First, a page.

The hidden cost of the allied invasion of Iraq and Afghanistan

Early in January, Class Warfare, in a piece entitled Towards the Guilt Free Soldier, reported on the problem the US army was having with traumatised soldiers and how it was seeking to introduce narcotics to counter the problem. This piece followed one I posted in November – Suicide Epidemic Among US Veterans.

This week we hear similar harrowing stories from the US and British press.

Several sites carry this story.

“The Pentagon reports more than 68,000 U.S. soldiers have been wounded, injured, or stricken ill in Iraq and Afghanistan. In addition, Department of Veterans Affairs (VA) hospitals and clinics have treated over 260,000 patients from the Iraq and Afghanistan wars. “On top of that, the VA has reported nearly 250,000 disability claims from veterans of the two wars. Studies show as many as half of the 1.6 million soldiers sent to fight in Iraq will return with post-traumatic stress disorder and a fifth are returning with traumatic brain injury, physical brain damage often caused by roadside bombs. “

Today’s Observer, reports on how the war is affecting British veterans of the conflicts in Iraq and Afghanistan

“At the time of writing, 261 British service personnel have died in Iraq and Afghanistan. More than 4,000 have been injured and 52 have lost limbs, half of them in the past 18 months. Tellingly, in a society submerged in statistics the incidence of broken marriages, suicides, alcoholism, deep depression and homelessness among service veterans remains largely unquantified…..Often they leave home, some heading to London for a fresh start where they find themselves in limbo with nothing to their name. There are no flags, no bands, no glorious memories.”

Whilst we are now aware that more Falklands War vets committed suicide than were killed in that conflict, there are no records as yet for the number of Iraq-Afghanistan vets who have taken their own lives, unable to cope, because details for their army service are not recorded on their death certificates. Neither are statistics available for suicides amongst reservists, believed to be more prone to mental health problems. Right now, researchers at Manchester University are working their way through records going back five years in an attempt to ascertain the British army suicide rate. As the Observer notes: “Their findings, to be published this spring, are expected to be shocking.”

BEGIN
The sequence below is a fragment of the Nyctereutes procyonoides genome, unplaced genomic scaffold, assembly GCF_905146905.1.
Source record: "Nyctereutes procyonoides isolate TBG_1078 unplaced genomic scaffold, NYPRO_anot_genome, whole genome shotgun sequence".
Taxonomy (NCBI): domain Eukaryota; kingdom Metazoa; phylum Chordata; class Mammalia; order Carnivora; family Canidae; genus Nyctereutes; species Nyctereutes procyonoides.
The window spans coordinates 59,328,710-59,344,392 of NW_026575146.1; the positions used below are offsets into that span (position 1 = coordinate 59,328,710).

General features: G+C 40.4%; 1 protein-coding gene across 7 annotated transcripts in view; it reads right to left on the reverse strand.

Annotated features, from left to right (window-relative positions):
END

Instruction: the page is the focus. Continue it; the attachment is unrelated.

“Nearly a quarter of those deployed in conflict for longer than 13 months have 'severe' drink issues. Eighteen British service personnel a week are testing positive for drug use involving cannabis, ecstasy or cocaine. Typically, the deepest scars affecting those returning to civvy street are in the mind. Combat Stress, which helps veterans with mental-health problems, has seen a 27 per cent rise in referrals. Yet more than half of those with psychological problems do not receive a war pension and cannot qualify for funding to help with their treatment. The average time-lag for post-traumatic stress to surface is 13 years; only in 2020 will we know the true fallout of the current operations.”

But what of those who sent these soldiers to war, the likes of Blair and Bush and the people behind the scenes, the oil cartels, the contractors, the ones who really wanted a war, the ones who really benefit? Do they suffer mental breakdown. On the contrary they have never been so happy. Their lifestyles have improved. They continue to profit enormously from the war for oil and eagerly await the expansion of the War in Iran. There’s profits to be had and to hell with the cost in human life, mental breakdown or family split-up. For his part, Blair has secured lucrative advisory posts with trans-national corporations, such as the notoriously corrupt JP Morgan. The wars in Iraq and Afghanistan, for they are wars, have made Blair rich beyond his wildest dreams – he served his masters well in Washington and now he is being rewarded big time.

And whilst it is easy to get angry about the way in which soldiers in Britain and the US are perceived as the expendable cannon fodder by their leaders, what of the Iraqis, the Afghan people? Putting aside the million-and-half dead in these countries since they were invaded, how many more are suffering trauma, mental breakdown and with no chance of help whatsoever? The true figure, if it could be estimated, would beggar belief and totally dwarf any statistics for US/British service personnel.

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